Imaging community reflects on French radiation scandal

2012 07 06 14 56 11 605 Gavel 70

As the dust continues to settle on last month's radiation therapy overdose litigation and prison sentences in France, experts believe the gravity of the case relates to the attempts to conceal the errors, and they are keen to see reinforcement of a culture in which staff are encouraged to report and not hide mistakes.

The cases that occurred at the Jean Monnet Hospital, Epinal, France, resulted from two key errors. First, incorrect calibration of radiation therapy machines during installation in 2004, and, second, human error that resulted in prior radiotherapy doses not being factored into treatments carried out between 2001 and 2006.

"In this particular case, it appears the inappropriate treatments that led to overexposure of these patients resulted from system calibration errors," said Alan Perkins, PhD, the director of the Academic Medical Physics Group and a professor of medical physics at the University of Nottingham, U.K. "They used the wrong ionization chamber to define the output of the machines, underestimating the dose given."

Staff must feel confident enough to come forward and report an error, Alan Perkins, PhD, said. Image courtesy of European Society of Radiology.Staff must feel confident enough to come forward and report an error, Alan Perkins, PhD, said. Image courtesy of European Society of Radiology.
Staff must feel confident enough to come forward and report an error, Alan Perkins, PhD, said. Image courtesy of European Society of Radiology.

In effect, this meant the system was set up with the incorrect set of files, and over a six-year period, patients treated with that equipment suffered injury and, worse still, fatalities, he added. Furthermore, instead of the accused admitting that they had discovered a fault, contacting patients, and investigating the nature of the fault to ensure this would not occur again, it appeared the individuals concerned tried to conceal the errors.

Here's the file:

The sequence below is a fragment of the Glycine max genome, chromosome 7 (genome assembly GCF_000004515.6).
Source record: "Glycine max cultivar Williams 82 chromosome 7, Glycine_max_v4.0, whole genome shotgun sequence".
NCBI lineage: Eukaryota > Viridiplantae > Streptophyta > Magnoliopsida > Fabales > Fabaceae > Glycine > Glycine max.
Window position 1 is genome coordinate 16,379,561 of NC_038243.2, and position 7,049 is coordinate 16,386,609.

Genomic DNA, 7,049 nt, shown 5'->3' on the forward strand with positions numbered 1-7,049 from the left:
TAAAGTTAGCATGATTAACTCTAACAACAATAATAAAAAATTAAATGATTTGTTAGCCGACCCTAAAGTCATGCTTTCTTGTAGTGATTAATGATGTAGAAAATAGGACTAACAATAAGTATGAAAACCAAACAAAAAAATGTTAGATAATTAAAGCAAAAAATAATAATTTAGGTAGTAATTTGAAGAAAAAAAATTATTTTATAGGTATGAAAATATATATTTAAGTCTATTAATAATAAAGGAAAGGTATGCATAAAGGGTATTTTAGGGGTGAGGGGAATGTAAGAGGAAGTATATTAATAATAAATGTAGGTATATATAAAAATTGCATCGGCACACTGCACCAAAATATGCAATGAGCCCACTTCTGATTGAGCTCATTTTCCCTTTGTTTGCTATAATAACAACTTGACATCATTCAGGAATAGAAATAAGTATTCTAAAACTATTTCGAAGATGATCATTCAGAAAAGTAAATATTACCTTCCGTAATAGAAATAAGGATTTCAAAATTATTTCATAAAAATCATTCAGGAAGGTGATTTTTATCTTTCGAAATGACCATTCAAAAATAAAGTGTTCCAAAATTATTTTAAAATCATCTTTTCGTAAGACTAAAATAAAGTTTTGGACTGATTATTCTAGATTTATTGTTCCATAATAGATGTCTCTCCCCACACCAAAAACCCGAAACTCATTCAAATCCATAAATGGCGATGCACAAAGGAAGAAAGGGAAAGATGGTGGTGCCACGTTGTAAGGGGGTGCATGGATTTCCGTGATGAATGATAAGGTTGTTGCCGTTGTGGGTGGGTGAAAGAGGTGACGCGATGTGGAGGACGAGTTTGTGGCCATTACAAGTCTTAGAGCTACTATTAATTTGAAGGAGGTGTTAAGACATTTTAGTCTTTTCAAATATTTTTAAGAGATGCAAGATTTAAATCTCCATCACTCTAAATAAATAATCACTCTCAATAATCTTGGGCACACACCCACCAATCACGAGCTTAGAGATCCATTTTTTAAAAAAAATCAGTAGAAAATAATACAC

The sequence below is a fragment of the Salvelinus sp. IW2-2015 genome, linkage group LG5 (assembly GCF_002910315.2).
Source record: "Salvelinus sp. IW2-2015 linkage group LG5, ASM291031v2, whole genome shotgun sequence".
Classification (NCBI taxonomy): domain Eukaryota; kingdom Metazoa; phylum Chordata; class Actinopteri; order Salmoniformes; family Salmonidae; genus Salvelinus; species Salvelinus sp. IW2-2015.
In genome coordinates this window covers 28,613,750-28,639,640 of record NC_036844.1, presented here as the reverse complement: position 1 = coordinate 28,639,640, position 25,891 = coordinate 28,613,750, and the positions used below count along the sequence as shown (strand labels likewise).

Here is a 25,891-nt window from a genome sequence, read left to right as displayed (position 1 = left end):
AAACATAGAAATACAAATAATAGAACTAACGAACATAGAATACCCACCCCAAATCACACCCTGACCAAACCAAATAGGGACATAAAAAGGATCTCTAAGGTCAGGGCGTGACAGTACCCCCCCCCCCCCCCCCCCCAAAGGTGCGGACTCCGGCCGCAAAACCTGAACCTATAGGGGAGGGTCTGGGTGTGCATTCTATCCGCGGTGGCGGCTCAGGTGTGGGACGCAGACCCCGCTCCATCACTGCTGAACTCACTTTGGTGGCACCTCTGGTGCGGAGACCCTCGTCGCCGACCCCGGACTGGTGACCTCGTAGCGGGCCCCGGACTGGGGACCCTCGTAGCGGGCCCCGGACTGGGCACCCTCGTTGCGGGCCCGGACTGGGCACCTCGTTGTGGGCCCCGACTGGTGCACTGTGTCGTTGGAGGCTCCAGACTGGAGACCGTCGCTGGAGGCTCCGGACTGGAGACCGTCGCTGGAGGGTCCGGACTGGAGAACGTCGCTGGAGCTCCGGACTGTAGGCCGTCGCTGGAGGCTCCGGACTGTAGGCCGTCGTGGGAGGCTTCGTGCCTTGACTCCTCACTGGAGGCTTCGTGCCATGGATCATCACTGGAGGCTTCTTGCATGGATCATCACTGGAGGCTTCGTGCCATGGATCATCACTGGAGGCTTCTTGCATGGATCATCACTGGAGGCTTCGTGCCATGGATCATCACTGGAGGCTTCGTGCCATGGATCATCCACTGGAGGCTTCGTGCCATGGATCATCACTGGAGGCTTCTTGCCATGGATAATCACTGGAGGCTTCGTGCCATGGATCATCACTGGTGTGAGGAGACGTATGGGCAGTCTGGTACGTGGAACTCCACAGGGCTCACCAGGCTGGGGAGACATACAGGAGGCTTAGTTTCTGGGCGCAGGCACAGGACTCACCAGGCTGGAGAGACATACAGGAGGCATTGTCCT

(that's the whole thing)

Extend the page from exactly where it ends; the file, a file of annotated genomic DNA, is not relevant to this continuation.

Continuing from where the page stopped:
"In the U.K., we try to have an open culture in the NHS [National Health Service], so people can feel confident enough to come forward and report an error if necessary. The culture of restricting NHS workers from talking to outsiders appears to be in the past, following a recent announcement by the health secretary," noted Perkins, who spoke at a medicolegal session at ECR 2013 earlier this month.

Jim Thurston, a radiation protection specialist at the Institute of Physics and Engineering in Medicine in the U.K., also remarked that it was essential to encourage a working environment where radiotherapy staff can feel secure in open and honest reporting. "Incidents due to human error do occur, and we should be encouraging the reporting of these immediately by the staff involved, not threatening them with court cases and possible imprisonment," he said.

He pointed out that any attempt to destroy or hide evidence could be detrimental for patients too, and there could be a negative impact on patient safety if staff thought they could be prosecuted for mistakes made and tried to hide them. In the U.K., clinical scientists, including physicists, have a compulsory professional registration scheme, administered by the Health Professions Council.

Any person who was to destroy or hide evidence in an attempt to cover up their mistakes could expect to be struck off the register, whether temporarily or permanently, and they would not necessarily be struck off for the actual mistakes themselves, he explained.

Training and effective management

Perkins is a firm believer in the value of appropriate training programs for all staff, which should help to eliminate the cause of error in the first place.

"Good training is essential, as well as ensuring that staff are appropriately qualified. Sometimes individuals are put in a difficult position where they are acting above their qualifications, such as when there are staff shortages," he noted. "It's important that people feel prepared to freely say, 'I'm not trained to do this' if necessary."

Additionally, clinical staff must receive support by appropriately qualified scientific staff, and quality assurance programs should be in place. Furthermore, training also needs updating over time. "Radiotherapy is a high technology, a complex line of work, and, as a result, people need to be given support and opportunity to train and maintain that confidence over time," he said.